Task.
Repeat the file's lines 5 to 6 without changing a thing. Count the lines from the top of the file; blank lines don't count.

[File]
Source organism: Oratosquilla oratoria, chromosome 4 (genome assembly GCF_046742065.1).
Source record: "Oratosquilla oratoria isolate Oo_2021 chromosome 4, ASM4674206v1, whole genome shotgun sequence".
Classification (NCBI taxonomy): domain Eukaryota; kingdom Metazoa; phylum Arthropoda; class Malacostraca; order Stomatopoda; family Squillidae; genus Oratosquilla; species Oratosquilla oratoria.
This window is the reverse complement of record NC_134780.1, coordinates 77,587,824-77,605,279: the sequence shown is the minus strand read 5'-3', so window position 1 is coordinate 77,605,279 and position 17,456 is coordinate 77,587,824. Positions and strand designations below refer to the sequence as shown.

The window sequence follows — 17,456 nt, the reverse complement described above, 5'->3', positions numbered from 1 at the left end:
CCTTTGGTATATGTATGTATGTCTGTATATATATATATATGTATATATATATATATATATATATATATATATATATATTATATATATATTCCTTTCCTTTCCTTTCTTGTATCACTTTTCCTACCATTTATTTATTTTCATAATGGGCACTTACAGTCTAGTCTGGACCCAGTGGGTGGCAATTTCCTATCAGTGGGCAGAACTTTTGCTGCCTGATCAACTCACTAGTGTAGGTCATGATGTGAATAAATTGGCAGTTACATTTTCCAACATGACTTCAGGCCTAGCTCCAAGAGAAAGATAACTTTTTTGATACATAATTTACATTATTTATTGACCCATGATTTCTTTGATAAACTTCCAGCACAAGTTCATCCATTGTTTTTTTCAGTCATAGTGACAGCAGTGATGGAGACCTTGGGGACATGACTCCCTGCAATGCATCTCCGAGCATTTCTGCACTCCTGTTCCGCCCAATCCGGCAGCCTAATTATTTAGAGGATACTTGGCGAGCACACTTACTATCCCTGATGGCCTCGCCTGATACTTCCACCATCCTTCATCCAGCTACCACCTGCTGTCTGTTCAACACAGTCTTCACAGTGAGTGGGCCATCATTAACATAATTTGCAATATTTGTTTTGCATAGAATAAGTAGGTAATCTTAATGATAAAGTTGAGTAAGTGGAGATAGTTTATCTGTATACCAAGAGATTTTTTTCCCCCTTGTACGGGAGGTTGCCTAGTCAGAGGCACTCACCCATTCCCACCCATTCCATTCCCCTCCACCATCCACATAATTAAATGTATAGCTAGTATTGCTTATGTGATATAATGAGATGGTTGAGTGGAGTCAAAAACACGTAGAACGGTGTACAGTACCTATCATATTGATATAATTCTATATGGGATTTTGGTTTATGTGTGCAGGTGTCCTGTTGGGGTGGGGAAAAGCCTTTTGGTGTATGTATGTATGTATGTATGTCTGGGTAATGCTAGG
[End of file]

The window sequence follows — 17,456 nt, the reverse complement described above, 5'->3', positions numbered from 1 at the left end:
CCTTTGGTATATGTATGTATGTCTGTATATATATATATATGTATATATATATATATATATATATATATATATATATATTATATATATATTCCTTTCCTTTCCTTTCTTGTATCACTTTTCCTACCATTTATTTATTTTCATAATGGGCACTTACAGTCTAGTCTGGACCCAGTGGGTGGCAATTTCCTATCAGTGGGCAGAACTTTTGCTGCCTGATCAACTCACTAGTGTAGGTCATGATGTGAATAAATTGGCAGTTACATTTTCCAACATGACTTCAGGCCTAGCTCCAAGAGAAAGATAACTTTTTTGATACATAATTTACATTATTTATTGACCCATGATTTCTTTGATAAACTTCCAGCACAAGTTCATCCATTGTTTTTTTCAGTCATAGTGACAGCAGTGATGGAGACCTTGGGGACATGACTCCCTGCAATGCATCTCCGAGCATTTCTGCACTCCTGTTCCGCCCAATCCGGCAGCCTAATTATTTAGAGGATACTTGGCGAGCACACTTACTATCCCTGATGGCCTCGCCTGATACTTCCACCATCCTTCATCCAGCTACCACCTGCTGTCTGTTCAACACAGTCTTCACAGTGAGTGGGCCATCATTAACATAATTTGCAATATTTGTTTTGCATAGAATAAGTAGGTAATCTTAATGATAAAGTTGAGTAAGTGGAGATAGTTTATCTGTATACCAAGAGATTTTTTTCCCCCTTGTACGGGAGGTTGCCTAGTCAGAGGCACTCACCCATTCCCACCCATTCCATTCCCCTCCACCATCCACATAATTAAATGTATAGCTAGTATTGCTTATGTGATATAATGAGATGGTTGAGTGGAGTCAAAAACACGTAGAACGGTGTACAGTACCTATCATATTGATATAATTCTATATGGGATTTTGGTTTATGTGTGCAGGTGTCCTGTTGGGGTGGGGAAAAGCCTTTTGGTGTATGTATGTATGTATGTATGTCTGGGTAATGCTAGG